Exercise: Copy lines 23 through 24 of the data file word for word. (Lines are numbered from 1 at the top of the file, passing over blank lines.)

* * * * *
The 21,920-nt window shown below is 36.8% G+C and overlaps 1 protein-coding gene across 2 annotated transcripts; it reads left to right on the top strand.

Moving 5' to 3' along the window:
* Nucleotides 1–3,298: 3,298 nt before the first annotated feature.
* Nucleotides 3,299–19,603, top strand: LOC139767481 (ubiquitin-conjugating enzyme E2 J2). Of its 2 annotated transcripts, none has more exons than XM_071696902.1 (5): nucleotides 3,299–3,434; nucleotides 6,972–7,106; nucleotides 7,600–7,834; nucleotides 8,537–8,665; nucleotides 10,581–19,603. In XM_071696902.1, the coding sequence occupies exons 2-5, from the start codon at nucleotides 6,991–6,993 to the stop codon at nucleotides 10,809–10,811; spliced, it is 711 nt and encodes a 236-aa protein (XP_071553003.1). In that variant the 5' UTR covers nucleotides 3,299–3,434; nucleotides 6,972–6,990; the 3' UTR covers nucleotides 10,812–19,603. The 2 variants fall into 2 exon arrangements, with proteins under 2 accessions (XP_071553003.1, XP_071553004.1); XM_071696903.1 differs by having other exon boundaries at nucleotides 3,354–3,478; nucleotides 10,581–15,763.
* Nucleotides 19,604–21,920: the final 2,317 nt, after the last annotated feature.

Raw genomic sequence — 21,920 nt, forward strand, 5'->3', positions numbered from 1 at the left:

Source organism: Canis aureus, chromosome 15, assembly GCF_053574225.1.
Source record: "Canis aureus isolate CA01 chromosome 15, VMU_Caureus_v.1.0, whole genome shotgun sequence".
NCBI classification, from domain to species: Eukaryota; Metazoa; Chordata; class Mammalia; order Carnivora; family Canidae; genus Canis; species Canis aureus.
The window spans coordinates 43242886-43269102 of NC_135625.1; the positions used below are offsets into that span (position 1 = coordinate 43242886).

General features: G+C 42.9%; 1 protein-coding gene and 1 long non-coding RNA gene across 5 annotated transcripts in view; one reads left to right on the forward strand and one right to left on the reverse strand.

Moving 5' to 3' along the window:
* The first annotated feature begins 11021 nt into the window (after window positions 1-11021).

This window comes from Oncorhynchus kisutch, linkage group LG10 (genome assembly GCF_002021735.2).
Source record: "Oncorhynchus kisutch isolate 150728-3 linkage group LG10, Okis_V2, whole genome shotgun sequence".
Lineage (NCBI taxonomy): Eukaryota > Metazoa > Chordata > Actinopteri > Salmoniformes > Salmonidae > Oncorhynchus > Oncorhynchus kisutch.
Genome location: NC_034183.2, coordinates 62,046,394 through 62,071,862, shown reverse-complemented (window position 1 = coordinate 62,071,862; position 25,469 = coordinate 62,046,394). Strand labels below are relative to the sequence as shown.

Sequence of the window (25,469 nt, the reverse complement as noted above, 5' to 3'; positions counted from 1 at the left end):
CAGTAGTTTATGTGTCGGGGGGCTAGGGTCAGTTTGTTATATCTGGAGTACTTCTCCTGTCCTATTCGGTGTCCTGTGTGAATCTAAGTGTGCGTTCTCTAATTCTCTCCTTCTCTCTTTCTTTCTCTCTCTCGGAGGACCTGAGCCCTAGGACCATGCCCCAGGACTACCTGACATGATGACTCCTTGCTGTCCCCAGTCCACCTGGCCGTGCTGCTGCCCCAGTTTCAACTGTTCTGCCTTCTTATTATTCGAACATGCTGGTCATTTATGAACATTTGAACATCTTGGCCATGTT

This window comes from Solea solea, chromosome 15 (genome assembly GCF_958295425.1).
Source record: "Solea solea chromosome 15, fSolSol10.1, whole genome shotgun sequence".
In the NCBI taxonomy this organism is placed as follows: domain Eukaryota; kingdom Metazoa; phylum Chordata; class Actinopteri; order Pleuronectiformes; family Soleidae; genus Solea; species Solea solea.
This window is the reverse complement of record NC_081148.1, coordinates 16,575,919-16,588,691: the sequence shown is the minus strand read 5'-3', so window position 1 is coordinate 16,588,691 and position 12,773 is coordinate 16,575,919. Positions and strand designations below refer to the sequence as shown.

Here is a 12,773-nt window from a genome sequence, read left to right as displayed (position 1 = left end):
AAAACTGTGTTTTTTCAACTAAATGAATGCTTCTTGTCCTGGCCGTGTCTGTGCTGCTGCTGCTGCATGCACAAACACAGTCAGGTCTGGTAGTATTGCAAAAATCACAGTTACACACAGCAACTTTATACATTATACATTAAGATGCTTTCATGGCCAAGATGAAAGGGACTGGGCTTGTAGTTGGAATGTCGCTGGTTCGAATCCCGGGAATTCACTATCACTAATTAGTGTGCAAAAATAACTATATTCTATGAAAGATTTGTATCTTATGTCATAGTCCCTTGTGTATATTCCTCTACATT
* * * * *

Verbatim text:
This window is the reverse complement of record NC_081148.1, coordinates 16,575,919-16,588,691: the sequence shown is the minus strand read 5'-3', so window position 1 is coordinate 16,588,691 and position 12,773 is coordinate 16,575,919. Positions and strand designations below refer to the sequence as shown.

Here is a 12,773-nt window from a genome sequence, read left to right as displayed (position 1 = left end):